In an interview aired on Friday, January 20, Fianna Fáil Junior Minister Mary Butler spoke about the “immense” pride she feels for her trans son and urged other parents to support their LGBTQ+ children.
Mary Butler, who is Minister of State for Mental Health and Older People, was interviewed on the Déise Today programme on WLR radio about anti-bullying strategies to implement in schools. The Minister spoke about her family’s experience, mentioning that her trans son had received some bullying “comments” from other pupils when he began transitioning.
However, she said that now he is doing “absolutely fantastic”, also thanks to the support he received from the school. “The school… their supports for children who find they want to travel a different pathway in life, have been exceptional,” Butler said.
The Minister also mentioned that things like gender dysphoria and transitioning can sometimes be “difficult to explain to an older generation”, but that she had had her “proudest day” when she witnessed her own mother’s reaction at finding out that her youngest child was trans.
“I’ll always remember, she turned around and said: ‘Mary, I have 12 grandchildren and I love all of them equally’,” Butler recounted. “And I have to say when a person of 84 or 85 can have that type of an outlook on life, on young people, I think we can all learn from it.”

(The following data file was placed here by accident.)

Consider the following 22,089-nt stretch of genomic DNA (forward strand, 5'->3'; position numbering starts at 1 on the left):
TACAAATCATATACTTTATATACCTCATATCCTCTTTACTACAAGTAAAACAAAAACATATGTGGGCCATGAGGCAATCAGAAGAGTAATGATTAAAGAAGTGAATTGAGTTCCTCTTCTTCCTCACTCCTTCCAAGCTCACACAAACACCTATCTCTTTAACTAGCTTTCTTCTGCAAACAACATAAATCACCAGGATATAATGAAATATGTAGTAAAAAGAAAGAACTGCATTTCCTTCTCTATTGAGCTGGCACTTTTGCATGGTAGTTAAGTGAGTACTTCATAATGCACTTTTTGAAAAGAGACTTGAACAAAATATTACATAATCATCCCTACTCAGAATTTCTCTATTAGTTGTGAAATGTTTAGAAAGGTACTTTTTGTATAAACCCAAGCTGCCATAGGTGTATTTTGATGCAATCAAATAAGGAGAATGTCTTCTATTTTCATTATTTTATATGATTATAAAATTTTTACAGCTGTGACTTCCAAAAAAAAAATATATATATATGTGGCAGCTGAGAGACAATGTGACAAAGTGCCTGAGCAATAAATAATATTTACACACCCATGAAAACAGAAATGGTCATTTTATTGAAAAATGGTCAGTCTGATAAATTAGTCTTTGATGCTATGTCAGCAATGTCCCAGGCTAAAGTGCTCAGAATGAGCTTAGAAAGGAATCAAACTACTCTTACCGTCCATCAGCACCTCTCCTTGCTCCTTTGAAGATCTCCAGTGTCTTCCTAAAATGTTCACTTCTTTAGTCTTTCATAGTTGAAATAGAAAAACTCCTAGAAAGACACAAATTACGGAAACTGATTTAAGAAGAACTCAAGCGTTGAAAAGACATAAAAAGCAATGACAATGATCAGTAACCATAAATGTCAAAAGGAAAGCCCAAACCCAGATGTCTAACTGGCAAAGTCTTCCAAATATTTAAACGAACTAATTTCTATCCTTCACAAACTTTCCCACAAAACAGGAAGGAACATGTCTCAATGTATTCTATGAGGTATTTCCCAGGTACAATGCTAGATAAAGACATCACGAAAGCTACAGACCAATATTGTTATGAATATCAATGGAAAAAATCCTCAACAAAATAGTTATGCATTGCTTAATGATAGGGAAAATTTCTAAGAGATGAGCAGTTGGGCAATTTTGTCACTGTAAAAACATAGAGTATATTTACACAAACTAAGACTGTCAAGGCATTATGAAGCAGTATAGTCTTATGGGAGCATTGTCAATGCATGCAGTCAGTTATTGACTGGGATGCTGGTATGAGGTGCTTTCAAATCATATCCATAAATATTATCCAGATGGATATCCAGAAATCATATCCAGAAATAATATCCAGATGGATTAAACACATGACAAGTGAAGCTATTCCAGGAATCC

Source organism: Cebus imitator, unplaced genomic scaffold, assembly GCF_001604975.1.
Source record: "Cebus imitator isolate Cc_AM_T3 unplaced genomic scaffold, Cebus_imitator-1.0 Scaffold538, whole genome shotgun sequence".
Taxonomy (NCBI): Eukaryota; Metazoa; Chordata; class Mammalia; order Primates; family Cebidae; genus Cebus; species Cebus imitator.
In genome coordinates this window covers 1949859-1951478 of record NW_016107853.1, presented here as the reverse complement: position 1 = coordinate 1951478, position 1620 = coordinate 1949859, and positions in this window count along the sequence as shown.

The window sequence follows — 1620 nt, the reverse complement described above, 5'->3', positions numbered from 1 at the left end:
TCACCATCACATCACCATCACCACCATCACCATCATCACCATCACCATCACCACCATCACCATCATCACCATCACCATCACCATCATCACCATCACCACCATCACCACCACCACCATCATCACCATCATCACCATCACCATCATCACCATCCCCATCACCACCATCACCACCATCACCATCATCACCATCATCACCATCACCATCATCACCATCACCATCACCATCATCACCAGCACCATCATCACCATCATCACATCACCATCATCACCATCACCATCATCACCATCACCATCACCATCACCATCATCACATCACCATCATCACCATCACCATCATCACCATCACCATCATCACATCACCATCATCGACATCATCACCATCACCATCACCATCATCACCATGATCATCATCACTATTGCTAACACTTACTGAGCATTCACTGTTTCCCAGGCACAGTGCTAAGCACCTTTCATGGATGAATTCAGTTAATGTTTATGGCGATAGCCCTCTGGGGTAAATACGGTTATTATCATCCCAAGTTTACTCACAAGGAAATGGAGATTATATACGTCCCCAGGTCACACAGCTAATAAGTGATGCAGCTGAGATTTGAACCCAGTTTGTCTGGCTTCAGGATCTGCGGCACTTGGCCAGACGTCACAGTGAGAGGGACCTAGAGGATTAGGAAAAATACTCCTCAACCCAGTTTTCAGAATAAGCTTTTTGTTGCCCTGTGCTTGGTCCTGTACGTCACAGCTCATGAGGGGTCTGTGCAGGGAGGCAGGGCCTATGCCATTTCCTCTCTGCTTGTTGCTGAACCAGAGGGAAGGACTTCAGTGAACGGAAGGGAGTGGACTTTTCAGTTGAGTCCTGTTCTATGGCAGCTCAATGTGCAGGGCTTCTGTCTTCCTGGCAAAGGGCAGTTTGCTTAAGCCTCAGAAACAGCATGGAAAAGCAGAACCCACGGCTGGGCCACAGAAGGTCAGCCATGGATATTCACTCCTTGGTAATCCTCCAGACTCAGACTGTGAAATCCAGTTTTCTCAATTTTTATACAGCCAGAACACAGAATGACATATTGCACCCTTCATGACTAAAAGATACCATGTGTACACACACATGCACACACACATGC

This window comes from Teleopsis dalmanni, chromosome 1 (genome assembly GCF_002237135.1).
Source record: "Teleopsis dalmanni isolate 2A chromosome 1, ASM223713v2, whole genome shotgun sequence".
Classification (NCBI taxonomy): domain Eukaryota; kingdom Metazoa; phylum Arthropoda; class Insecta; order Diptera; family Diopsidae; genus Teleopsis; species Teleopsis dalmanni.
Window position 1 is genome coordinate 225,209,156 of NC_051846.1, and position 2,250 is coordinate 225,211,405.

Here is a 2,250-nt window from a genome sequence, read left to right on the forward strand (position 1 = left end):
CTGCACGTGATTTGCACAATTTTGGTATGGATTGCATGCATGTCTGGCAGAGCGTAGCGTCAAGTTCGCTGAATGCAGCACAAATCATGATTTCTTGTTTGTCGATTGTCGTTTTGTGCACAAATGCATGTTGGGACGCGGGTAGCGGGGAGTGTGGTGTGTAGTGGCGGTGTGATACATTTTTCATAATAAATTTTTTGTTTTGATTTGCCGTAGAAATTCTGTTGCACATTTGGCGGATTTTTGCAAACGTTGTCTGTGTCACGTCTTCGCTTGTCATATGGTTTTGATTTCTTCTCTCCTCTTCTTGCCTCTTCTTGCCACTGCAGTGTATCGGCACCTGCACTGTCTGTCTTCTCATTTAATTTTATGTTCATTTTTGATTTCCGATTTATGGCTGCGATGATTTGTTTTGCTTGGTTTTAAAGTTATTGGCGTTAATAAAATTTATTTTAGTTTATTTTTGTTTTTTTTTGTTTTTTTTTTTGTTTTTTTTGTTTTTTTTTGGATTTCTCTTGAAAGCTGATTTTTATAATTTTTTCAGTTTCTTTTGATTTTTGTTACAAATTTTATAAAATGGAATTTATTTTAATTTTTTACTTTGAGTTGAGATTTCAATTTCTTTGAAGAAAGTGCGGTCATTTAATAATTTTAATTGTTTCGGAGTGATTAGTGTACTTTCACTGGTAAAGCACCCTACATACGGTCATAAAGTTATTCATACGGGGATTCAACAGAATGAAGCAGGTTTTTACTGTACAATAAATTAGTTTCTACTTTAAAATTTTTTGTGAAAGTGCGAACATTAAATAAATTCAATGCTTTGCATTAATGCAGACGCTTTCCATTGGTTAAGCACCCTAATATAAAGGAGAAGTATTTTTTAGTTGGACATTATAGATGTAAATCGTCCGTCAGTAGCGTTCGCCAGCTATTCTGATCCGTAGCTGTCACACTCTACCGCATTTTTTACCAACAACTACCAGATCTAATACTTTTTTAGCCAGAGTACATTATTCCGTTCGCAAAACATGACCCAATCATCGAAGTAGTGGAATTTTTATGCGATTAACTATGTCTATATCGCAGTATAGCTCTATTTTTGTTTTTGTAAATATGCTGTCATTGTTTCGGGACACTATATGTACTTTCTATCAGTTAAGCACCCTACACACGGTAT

When asked about what type of advice she would give to parents wanting to support their trans children, she mentioned that community organisations such as TENI and Belong To are very important resources in Ireland. She also spoke about how “Supports for children who are trans are not where they should be. They are actually very, very poor here in Ireland. They are extremely poor.”
Butler also said that she was following the case of teacher Enoch Burke, who gained national attention after he was arrested in September in relation to his conduct at a school event. On that occasion, the teacher allegedly caused a scene and harassed the former principal of the school because he refused to call a pupil by their preferred pronouns.
“I just think every time I see a report on the television about a teacher, who is entitled to his own beliefs, I always think of the child behind this where a teacher believes he can’t call them by their preferred pronoun, I just think of the damage that is doing to that child,” Butler commented.
She also said that people should always “put the young person who is going through a difficult time front and centre. Always remember there’s a young person there crying out for help.”
Butler continued: “In relation to gender issues and in relation to young people who feel they are not comfortable in the gender they were born, it’s great when schools can give the support… In fairness to most schools, they are really, really good. They are learning. It’s a learning curve for everyone. It’s a learning curve for schools, for boards of management.”
Her final advice to parents was: “The most important thing, if you can at all, is to sit down and listen to the child, give them a hug and tell them you’re there and we’ll get through it… I am a firm believer in taking one day at a time and tomorrow we’ll do something else.”
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